Candidate’s ad protested

Published 8:31 am Friday, April 27, 2012

FRANKLIN—Two mayoral candidates, another City Council candidate and a sitting city councilman have challenged the legality of a newspaper advertisement by Vice Mayor Raystine Johnson’s mayoral campaign committee.

The ad, which was published in Sunday’s and Wednesday’s editions of The Tidewater News, appears again today on Page A4.

Ward 1 council candidate Earl Blythe, incumbent Mayor Jim Councill, mayoral candidate and Ward 3 Councilman Greg McLemore and Ward 6 Councilman Don Blythe have each filed formal complaints with election officials, claiming the ad violates state code because it used their photographs but failed to mention that they didn’t endorse it.

Johnson’s attorney said the claim is baseless.

The advertisement infers that Councill, McLemore, Don Blythe and Earl Blythe are members of a “coalition.” The advertisement also groups Johnson, Ward 2 Councilman Benny Burgess, Earl Blythe’s Ward 1 opponent and incumbent Councilman Barry Cheatham and Ward 5 Councilwoman Mary Hilliard in a different coalition. The text under the photographs says “a uniter, not a divider” and lists the address of Johnson’s campaign website.

Earl Blythe argued in his complaint to Franklin Voter Registrar Jennifer Maynard that under Virginia Code Section 24.2-956 an advertisement sponsored by a candidate campaign committee that “makes reference to any other clearly-identified candidate who is not sponsoring the advertisement, the sponsor shall state whether it is authorized by the candidate not sponsoring the advertisement.”

Earl Blythe said he doesn’t understand why his image was used, especially since he’s not on the council and is only running for a seat.

“I take special exception that they included me,” Earl Blythe said. “I could not and would not be part of any coalition or alliance.”

G. Elliott Cobb, an attorney for Johnson and her campaign committee, said the advertisement is legal and the complaints omit a part of the code that states the advertisement is legal if it is sponsored by the candidate the ad is supporting or by that candidate’s campaign committee.

“The complaints filed by the coalition of Jim Councill, Greg McLemore, Don Blythe and Earl Blythe are baseless,” Cobb said in a statement. “They are political rhetoric. The complaints of Councill and Earl Blythe purport to quote the law, but both complaints leave out the last sentence of subdivision 2, the key provision which clearly shows that the ads comply with the law.”

That sentence of the code says, “This subdivision does not apply if the sponsor of the advertisement is the candidate the advertisement supports or that candidate’s campaign committee.”

When the complaints were filed, the Franklin Electoral Board called an emergency meeting Wednesday and later notified Johnson of the complaints, Maynard said. The local board forwarded the complaints to the Virginia Board of Elections and Southampton County Commonwealth’s Attorney Eric Cooke.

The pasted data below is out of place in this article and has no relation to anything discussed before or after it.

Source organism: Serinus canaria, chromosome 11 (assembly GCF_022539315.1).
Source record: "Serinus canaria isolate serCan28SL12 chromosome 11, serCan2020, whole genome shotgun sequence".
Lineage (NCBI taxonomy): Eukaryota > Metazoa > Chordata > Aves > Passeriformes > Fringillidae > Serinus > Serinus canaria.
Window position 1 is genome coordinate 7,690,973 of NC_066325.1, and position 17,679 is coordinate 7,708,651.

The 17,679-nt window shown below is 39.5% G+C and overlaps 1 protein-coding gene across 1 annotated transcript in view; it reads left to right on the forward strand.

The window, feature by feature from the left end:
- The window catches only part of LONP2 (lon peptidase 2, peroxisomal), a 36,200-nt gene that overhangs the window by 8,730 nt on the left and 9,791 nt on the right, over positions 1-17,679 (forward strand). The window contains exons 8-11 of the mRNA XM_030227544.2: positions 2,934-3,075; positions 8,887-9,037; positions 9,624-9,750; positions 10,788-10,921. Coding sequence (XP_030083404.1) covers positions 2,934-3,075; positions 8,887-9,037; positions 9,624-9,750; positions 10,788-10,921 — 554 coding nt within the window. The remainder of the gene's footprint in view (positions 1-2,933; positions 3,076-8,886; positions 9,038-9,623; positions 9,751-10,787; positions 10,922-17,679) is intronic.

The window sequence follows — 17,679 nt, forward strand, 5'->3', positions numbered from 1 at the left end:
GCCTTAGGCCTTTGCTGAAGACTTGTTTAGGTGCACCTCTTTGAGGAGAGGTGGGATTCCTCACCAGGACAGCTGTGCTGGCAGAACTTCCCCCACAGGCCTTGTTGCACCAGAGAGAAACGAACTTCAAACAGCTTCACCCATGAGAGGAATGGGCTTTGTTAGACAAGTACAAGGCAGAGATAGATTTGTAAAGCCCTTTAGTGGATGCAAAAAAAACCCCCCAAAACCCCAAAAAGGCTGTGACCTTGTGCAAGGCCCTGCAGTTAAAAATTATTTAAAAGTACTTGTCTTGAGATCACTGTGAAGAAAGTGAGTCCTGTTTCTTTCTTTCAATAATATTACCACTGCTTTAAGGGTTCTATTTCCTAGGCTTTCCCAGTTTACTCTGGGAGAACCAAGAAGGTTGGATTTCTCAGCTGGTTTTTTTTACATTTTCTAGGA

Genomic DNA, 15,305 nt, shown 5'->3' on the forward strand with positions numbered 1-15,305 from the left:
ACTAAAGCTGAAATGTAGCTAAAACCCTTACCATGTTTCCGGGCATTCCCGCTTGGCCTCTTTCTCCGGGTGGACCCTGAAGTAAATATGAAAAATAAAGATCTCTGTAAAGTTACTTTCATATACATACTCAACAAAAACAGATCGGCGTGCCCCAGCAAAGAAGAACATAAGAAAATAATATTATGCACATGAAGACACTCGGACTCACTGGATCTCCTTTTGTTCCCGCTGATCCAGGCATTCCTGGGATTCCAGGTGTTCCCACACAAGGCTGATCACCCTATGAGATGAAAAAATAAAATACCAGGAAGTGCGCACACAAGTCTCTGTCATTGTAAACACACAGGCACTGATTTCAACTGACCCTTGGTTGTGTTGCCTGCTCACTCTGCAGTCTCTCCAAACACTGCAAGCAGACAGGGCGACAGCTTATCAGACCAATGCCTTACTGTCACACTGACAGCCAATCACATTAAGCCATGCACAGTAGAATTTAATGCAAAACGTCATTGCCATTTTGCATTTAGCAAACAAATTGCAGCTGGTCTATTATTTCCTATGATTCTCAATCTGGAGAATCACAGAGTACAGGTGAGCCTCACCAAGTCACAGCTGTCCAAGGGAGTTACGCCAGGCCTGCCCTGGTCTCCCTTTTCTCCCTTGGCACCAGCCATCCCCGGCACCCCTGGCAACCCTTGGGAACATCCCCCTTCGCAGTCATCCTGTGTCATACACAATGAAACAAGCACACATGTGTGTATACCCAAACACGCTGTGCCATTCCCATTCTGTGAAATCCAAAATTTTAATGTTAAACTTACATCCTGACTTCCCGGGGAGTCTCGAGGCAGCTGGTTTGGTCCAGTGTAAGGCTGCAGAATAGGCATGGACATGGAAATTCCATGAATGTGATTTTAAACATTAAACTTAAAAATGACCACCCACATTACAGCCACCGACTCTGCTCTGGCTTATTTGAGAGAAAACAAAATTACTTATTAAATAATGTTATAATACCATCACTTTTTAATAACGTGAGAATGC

Cooke said Thursday he had no comment on the situation.

Johnson called The Tidewater News on Wednesday and instructed that the advertisement not be published again. However, on Thursday the Johnson campaign decided to publish the ad in today’s edition.

Tidewater News Publisher Steve Stewart said the newspaper’s attorney reviewed the ad after the newspaper learned of the candidates’ objections, but the attorney found no violations of the code section cited by Earl Blythe or Councill or violations of any other Virginia law.

“The newspaper is happy to sell advertising space to any candidate or campaign committee who is willing to pay for it,” Stewart said. “The candidates and Councilman Blythe can debate among themselves the fairness of the ad, but there are no legal issues in the opinion of our counsel. Had we determined that the Johnson ad violated the law, we would not have published it again.”

Chris Piper, Virginia Board of Elections manager of election services, said the board will determine whether a violation occurred. A hearing is scheduled for 2 p.m. May 24 at the state General Assembly building.

If the board finds a violation, Johnson’s election committee could face a fine of $100 for a first offense and $500 for a second, Piper said.

Piper said the Board of Elections is required to notify the candidate whose advertisement is in question by certified mail 10 days before the hearing. He said they like to allow 20 days for this, and therefore the election, which is Tuesday, will be over before the issue can be ruled on.

Councill called the advertisement “bad politics” and “very likely a violation of election law.” He added that he’s not in an alliance and he was upset his photo was used without permission.

“I’m not in an alliance and I can’t be in one with Earl Blythe because he’s not even on council,” Councill said. “I’ve always tried to be a collaborator and a consolidator. I give everyone ample time to speak, and I think that’s the mayor’s job.”

McLemore said he thinks the advertisement is illegal and “in poor taste.”

Don Blythe called the advertisement “dirty politics.”

“I’m not even running for office and (Johnson) put me in the middle of it,” Don Blythe said. “They did a smear campaign ad, and the damage has already been done.”